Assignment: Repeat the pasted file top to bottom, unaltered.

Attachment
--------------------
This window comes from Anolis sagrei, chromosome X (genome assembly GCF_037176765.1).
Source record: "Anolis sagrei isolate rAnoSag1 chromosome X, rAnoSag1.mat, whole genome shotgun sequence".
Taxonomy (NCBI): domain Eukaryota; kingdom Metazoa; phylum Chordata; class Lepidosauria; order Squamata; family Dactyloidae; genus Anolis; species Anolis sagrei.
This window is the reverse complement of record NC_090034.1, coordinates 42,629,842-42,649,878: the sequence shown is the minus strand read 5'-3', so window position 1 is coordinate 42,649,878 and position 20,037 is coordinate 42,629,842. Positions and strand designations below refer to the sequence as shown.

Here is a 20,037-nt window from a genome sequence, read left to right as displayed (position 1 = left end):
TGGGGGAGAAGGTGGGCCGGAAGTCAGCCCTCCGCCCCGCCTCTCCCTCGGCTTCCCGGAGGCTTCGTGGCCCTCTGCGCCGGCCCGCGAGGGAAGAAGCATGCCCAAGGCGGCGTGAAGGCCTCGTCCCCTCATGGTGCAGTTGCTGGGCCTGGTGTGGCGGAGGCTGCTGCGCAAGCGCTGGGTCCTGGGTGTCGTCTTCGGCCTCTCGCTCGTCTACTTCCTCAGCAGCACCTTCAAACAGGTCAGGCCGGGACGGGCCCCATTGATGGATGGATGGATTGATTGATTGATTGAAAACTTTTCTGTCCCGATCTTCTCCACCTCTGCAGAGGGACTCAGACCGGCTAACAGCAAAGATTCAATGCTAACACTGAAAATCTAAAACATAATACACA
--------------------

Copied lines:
This window comes from Anolis sagrei, chromosome X (genome assembly GCF_037176765.1).
Source record: "Anolis sagrei isolate rAnoSag1 chromosome X, rAnoSag1.mat, whole genome shotgun sequence".
Taxonomy (NCBI): domain Eukaryota; kingdom Metazoa; phylum Chordata; class Lepidosauria; order Squamata; family Dactyloidae; genus Anolis; species Anolis sagrei.
This window is the reverse complement of record NC_090034.1, coordinates 42,629,842-42,649,878: the sequence shown is the minus strand read 5'-3', so window position 1 is coordinate 42,649,878 and position 20,037 is coordinate 42,629,842. Positions and strand designations below refer to the sequence as shown.

Here is a 20,037-nt window from a genome sequence, read left to right as displayed (position 1 = left end):
TGGGGGAGAAGGTGGGCCGGAAGTCAGCCCTCCGCCCCGCCTCTCCCTCGGCTTCCCGGAGGCTTCGTGGCCCTCTGCGCCGGCCCGCGAGGGAAGAAGCATGCCCAAGGCGGCGTGAAGGCCTCGTCCCCTCATGGTGCAGTTGCTGGGCCTGGTGTGGCGGAGGCTGCTGCGCAAGCGCTGGGTCCTGGGTGTCGTCTTCGGCCTCTCGCTCGTCTACTTCCTCAGCAGCACCTTCAAACAGGTCAGGCCGGGACGGGCCCCATTGATGGATGGATGGATTGATTGATTGATTGAAAACTTTTCTGTCCCGATCTTCTCCACCTCTGCAGAGGGACTCAGACCGGCTAACAGCAAAGATTCAATGCTAACACTGAAAATCTAAAACATAATACACA